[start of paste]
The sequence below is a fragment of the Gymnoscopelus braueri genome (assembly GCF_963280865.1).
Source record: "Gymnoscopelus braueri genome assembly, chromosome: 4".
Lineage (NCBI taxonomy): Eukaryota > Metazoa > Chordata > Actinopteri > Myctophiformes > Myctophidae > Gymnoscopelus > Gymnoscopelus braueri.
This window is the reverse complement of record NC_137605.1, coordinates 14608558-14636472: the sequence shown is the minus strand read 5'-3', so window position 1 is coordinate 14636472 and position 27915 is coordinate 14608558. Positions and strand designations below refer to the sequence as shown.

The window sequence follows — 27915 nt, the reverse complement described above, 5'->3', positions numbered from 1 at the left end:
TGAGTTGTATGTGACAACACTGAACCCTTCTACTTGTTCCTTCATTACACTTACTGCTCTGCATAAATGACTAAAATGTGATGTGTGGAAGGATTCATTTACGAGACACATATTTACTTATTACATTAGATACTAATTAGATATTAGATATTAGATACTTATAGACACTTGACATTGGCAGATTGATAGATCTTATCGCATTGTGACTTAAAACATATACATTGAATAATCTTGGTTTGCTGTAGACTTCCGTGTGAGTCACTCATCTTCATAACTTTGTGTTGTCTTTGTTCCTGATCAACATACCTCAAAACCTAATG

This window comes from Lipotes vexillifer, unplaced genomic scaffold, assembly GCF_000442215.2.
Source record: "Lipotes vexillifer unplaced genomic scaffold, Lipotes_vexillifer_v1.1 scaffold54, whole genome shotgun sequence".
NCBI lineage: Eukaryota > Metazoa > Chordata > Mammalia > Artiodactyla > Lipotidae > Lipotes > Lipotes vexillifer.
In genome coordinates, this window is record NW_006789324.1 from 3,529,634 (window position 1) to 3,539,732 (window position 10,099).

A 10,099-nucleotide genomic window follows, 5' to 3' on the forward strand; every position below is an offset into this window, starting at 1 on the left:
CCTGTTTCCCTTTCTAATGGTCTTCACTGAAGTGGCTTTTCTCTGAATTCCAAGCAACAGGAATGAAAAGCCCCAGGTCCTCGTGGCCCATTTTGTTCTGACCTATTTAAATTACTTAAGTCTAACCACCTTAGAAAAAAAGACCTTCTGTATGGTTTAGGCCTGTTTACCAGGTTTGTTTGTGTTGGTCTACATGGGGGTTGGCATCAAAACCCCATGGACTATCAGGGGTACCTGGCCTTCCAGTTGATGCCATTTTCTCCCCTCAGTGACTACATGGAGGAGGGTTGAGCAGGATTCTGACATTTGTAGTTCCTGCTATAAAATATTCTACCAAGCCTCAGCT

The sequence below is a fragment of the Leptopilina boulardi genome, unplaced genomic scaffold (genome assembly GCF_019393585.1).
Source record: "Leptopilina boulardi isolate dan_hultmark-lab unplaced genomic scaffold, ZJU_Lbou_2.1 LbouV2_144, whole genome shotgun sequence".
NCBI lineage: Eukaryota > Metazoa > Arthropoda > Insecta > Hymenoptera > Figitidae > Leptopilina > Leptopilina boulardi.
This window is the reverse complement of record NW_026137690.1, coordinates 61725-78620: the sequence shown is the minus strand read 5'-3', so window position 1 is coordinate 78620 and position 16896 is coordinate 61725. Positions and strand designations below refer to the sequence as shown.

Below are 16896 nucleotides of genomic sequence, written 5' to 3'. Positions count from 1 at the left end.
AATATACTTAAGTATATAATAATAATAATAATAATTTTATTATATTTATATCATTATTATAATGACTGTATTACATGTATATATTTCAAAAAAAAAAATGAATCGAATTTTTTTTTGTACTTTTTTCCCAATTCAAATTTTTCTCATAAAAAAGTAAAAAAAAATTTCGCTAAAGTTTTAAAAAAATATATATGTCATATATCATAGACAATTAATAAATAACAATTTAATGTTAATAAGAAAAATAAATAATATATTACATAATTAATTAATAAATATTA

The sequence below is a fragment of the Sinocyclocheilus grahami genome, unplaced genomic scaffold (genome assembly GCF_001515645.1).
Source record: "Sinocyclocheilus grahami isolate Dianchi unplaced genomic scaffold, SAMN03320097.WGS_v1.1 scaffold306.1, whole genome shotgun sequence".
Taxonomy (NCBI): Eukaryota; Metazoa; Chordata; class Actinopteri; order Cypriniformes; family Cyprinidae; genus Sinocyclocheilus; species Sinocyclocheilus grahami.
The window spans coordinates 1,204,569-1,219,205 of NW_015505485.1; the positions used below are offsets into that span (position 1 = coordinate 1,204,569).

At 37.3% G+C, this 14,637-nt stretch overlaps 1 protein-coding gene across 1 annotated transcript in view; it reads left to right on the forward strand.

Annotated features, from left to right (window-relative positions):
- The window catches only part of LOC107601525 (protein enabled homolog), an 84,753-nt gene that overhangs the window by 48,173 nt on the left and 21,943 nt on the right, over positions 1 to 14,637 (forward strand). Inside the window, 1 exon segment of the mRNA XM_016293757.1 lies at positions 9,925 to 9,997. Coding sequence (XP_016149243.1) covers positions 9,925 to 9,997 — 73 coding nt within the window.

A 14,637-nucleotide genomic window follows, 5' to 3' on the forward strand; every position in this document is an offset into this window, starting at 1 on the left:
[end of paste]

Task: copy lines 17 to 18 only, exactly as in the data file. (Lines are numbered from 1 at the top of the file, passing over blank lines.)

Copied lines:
Below are 16896 nucleotides of genomic sequence, written 5' to 3'. Positions count from 1 at the left end.
AATATACTTAAGTATATAATAATAATAATAATAATTTTATTATATTTATATCATTATTATAATGACTGTATTACATGTATATATTTCAAAAAAAAAAATGAATCGAATTTTTTTTTGTACTTTTTTCCCAATTCAAATTTTTCTCATAAAAAAGTAAAAAAAAATTTCGCTAAAGTTTTAAAAAAATATATATGTCATATATCATAGACAATTAATAAATAACAATTTAATGTTAATAAGAAAAATAAATAATATATTACATAATTAATTAATAAATATTA